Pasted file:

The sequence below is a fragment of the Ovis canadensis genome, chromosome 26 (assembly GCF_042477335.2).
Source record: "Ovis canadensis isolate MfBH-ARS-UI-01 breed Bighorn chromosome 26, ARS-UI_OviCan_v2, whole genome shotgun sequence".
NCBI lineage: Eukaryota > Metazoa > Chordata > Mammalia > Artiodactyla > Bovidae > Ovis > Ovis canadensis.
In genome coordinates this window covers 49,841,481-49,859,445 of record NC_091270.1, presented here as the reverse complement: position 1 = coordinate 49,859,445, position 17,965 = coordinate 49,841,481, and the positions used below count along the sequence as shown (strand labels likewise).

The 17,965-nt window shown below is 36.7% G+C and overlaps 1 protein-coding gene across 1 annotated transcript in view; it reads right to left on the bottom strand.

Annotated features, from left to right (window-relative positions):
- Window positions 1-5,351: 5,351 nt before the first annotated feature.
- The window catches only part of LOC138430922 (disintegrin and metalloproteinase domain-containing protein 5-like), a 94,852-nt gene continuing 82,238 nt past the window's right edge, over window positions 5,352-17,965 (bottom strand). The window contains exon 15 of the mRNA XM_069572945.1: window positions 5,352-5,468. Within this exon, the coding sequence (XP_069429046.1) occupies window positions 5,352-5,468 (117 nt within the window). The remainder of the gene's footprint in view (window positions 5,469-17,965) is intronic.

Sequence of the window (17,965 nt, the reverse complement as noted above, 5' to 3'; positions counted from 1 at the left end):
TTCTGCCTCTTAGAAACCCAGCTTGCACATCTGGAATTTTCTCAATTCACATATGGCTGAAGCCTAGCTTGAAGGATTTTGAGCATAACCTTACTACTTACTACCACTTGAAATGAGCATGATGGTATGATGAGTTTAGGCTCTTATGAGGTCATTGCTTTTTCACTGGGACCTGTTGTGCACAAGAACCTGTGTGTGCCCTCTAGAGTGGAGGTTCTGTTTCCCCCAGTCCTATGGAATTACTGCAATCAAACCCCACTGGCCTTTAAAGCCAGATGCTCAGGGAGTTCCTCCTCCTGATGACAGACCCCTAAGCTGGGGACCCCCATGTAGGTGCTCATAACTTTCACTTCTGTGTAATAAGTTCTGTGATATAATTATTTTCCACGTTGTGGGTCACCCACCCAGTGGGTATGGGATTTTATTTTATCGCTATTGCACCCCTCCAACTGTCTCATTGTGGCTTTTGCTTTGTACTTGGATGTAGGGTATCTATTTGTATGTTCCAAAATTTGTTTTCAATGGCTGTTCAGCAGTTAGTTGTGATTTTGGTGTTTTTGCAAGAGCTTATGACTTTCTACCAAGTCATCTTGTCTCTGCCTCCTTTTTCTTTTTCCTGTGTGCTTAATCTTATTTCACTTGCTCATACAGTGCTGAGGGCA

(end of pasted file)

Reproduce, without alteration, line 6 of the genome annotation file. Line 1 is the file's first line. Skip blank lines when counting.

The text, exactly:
Annotated features, from left to right (window-relative positions):